vehicle does not create any need for the police to protect the vehicle or to avoid a hazard to other
drivers.” Miranda v. City of Cornelius, 429 F.3d 858, 866 (9th Cir. 2005). Further, as the majority
recognizes, the fact that a car would be left unattended does not justify impoundment unless the car
would be parked illegally. Slip op. at 9. Here, defendant’s car was parked in a residential area four
blocks from her home and was not blocking traffic or a driveway. Slip op. at 3. The majority states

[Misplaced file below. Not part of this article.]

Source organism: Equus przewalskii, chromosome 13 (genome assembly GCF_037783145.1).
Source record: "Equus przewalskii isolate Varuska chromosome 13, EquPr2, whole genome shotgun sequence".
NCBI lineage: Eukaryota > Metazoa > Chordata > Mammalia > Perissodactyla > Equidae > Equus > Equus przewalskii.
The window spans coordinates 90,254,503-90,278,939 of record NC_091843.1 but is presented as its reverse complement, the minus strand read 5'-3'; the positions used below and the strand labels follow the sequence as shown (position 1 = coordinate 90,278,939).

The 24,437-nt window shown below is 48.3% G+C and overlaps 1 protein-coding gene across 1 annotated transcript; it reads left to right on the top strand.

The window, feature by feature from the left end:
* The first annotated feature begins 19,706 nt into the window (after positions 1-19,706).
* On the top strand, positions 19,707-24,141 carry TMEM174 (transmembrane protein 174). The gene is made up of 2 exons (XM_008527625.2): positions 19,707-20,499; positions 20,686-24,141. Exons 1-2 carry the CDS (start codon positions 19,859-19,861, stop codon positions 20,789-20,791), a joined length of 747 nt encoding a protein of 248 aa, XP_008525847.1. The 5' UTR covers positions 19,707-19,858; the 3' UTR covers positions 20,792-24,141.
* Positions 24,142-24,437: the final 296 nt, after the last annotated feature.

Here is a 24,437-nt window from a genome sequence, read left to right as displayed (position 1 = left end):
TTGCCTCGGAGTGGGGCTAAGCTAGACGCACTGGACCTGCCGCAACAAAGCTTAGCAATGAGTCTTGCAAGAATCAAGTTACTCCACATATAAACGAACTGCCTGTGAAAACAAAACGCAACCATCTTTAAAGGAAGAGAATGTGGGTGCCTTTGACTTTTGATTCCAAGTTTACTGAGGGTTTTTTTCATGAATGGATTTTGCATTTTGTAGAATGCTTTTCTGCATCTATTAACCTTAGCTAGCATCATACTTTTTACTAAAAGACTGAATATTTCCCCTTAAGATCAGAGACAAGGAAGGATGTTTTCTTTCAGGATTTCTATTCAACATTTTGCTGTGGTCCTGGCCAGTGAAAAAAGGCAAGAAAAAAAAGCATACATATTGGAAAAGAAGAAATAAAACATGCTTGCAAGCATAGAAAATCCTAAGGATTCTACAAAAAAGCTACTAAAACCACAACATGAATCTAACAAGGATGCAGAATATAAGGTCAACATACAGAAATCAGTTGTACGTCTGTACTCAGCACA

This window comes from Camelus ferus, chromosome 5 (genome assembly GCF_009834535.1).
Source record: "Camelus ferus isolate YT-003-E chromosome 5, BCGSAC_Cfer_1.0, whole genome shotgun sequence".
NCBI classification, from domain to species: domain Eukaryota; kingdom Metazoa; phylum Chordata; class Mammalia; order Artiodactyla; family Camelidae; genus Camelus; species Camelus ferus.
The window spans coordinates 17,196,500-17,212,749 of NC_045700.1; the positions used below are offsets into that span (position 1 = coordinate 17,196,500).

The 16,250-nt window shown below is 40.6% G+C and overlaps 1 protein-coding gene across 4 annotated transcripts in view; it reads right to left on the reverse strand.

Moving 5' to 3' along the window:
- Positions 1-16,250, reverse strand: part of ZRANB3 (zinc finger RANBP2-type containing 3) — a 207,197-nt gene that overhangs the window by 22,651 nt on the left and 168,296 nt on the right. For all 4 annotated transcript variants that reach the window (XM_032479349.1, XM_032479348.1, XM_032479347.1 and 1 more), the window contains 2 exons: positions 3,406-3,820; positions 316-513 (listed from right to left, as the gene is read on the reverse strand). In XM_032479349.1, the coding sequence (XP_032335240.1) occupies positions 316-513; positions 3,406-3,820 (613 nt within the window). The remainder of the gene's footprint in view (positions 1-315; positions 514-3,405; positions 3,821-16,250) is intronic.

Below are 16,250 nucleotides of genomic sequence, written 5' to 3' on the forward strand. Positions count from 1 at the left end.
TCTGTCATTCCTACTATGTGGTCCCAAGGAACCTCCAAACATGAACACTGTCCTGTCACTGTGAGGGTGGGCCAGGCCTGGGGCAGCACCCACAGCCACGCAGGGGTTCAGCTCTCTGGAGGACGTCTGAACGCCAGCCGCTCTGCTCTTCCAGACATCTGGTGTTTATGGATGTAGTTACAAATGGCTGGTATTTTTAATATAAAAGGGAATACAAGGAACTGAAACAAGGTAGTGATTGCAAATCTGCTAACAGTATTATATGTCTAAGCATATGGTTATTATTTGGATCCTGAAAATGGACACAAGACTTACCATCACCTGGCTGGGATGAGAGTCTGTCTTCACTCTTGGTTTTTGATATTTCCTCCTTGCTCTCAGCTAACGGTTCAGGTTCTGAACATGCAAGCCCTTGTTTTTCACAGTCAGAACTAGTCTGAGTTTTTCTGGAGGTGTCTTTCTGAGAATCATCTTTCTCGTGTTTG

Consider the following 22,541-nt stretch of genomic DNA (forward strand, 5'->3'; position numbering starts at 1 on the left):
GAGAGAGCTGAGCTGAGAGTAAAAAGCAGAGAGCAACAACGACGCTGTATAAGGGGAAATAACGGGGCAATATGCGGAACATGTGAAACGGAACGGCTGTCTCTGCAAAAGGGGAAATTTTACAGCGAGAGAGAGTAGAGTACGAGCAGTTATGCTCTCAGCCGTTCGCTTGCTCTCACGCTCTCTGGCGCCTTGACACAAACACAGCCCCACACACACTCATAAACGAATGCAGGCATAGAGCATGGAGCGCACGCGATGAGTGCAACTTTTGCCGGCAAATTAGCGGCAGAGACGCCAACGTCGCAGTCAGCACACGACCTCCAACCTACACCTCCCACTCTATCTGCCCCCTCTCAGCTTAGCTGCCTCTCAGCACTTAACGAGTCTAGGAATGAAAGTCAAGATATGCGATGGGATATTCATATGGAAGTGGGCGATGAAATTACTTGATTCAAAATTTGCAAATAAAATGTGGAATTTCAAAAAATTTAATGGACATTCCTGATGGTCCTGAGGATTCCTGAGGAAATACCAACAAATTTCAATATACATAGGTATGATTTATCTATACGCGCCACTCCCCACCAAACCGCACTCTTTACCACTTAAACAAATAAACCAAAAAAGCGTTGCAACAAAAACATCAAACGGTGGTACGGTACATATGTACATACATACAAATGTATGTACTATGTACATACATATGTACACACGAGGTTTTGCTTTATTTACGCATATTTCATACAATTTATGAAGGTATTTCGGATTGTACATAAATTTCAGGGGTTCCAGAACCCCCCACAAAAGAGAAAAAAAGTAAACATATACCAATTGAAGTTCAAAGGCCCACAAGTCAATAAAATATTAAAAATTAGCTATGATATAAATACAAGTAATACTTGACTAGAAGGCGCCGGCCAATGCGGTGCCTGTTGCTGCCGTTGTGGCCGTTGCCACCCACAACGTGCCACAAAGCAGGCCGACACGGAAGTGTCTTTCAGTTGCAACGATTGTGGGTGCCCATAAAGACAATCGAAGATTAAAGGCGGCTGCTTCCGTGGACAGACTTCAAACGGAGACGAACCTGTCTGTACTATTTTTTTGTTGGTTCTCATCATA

that, because defendant did not have proof of insurance, her car was tantamount to a disabled vehicle
because it could not be operated until proof of insurance was shown. Slip op. at 12. However, it
does not logically follow that the car could not remain legally parked without proof of insurance. In
other words, the legally parked car was not in any sense jeopardizing public safety or impeding the
efficient movement of traf ic, so its impoundment cannot be justified as a street caretaking function.
Accordingly, I would hold that the vehicle’s impoundment was unreasonable, and I would affirm the
trial court’s grant of defendant’s motion to suppress.